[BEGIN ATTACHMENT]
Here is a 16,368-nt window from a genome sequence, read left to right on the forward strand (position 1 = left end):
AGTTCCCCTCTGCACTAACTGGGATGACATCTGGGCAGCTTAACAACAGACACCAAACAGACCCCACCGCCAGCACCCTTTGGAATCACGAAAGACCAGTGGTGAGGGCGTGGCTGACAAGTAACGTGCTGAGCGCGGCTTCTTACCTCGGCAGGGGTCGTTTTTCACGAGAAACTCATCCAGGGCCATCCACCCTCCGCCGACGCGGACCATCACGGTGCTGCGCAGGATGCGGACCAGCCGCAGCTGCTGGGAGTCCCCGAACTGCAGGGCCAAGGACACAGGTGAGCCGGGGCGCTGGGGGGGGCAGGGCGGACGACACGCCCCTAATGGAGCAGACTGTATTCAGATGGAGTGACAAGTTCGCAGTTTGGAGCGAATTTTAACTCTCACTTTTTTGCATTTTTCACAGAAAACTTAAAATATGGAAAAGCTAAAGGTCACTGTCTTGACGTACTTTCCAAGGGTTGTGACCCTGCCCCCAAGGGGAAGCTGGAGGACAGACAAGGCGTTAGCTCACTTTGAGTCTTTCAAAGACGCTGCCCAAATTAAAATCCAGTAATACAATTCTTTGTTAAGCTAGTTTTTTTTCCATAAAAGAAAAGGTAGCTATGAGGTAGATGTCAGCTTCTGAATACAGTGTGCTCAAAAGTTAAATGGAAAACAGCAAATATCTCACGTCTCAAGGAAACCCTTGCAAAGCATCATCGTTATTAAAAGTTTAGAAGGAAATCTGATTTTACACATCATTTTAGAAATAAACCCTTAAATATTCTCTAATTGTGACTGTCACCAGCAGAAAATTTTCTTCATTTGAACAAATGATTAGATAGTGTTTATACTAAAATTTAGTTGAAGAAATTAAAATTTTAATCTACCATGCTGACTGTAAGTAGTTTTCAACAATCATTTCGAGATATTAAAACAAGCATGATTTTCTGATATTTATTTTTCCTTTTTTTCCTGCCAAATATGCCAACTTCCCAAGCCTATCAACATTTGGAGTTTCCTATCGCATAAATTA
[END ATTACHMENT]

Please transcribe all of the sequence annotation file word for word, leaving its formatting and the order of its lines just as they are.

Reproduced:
Here is a 16,368-nt window from a genome sequence, read left to right on the forward strand (position 1 = left end):
AGTTCCCCTCTGCACTAACTGGGATGACATCTGGGCAGCTTAACAACAGACACCAAACAGACCCCACCGCCAGCACCCTTTGGAATCACGAAAGACCAGTGGTGAGGGCGTGGCTGACAAGTAACGTGCTGAGCGCGGCTTCTTACCTCGGCAGGGGTCGTTTTTCACGAGAAACTCATCCAGGGCCATCCACCCTCCGCCGACGCGGACCATCACGGTGCTGCGCAGGATGCGGACCAGCCGCAGCTGCTGGGAGTCCCCGAACTGCAGGGCCAAGGACACAGGTGAGCCGGGGCGCTGGGGGGGGCAGGGCGGACGACACGCCCCTAATGGAGCAGACTGTATTCAGATGGAGTGACAAGTTCGCAGTTTGGAGCGAATTTTAACTCTCACTTTTTTGCATTTTTCACAGAAAACTTAAAATATGGAAAAGCTAAAGGTCACTGTCTTGACGTACTTTCCAAGGGTTGTGACCCTGCCCCCAAGGGGAAGCTGGAGGACAGACAAGGCGTTAGCTCACTTTGAGTCTTTCAAAGACGCTGCCCAAATTAAAATCCAGTAATACAATTCTTTGTTAAGCTAGTTTTTTTTCCATAAAAGAAAAGGTAGCTATGAGGTAGATGTCAGCTTCTGAATACAGTGTGCTCAAAAGTTAAATGGAAAACAGCAAATATCTCACGTCTCAAGGAAACCCTTGCAAAGCATCATCGTTATTAAAAGTTTAGAAGGAAATCTGATTTTACACATCATTTTAGAAATAAACCCTTAAATATTCTCTAATTGTGACTGTCACCAGCAGAAAATTTTCTTCATTTGAACAAATGATTAGATAGTGTTTATACTAAAATTTAGTTGAAGAAATTAAAATTTTAATCTACCATGCTGACTGTAAGTAGTTTTCAACAATCATTTCGAGATATTAAAACAAGCATGATTTTCTGATATTTATTTTTCCTTTTTTTCCTGCCAAATATGCCAACTTCCCAAGCCTATCAACATTTGGAGTTTCCTATCGCATAAATTA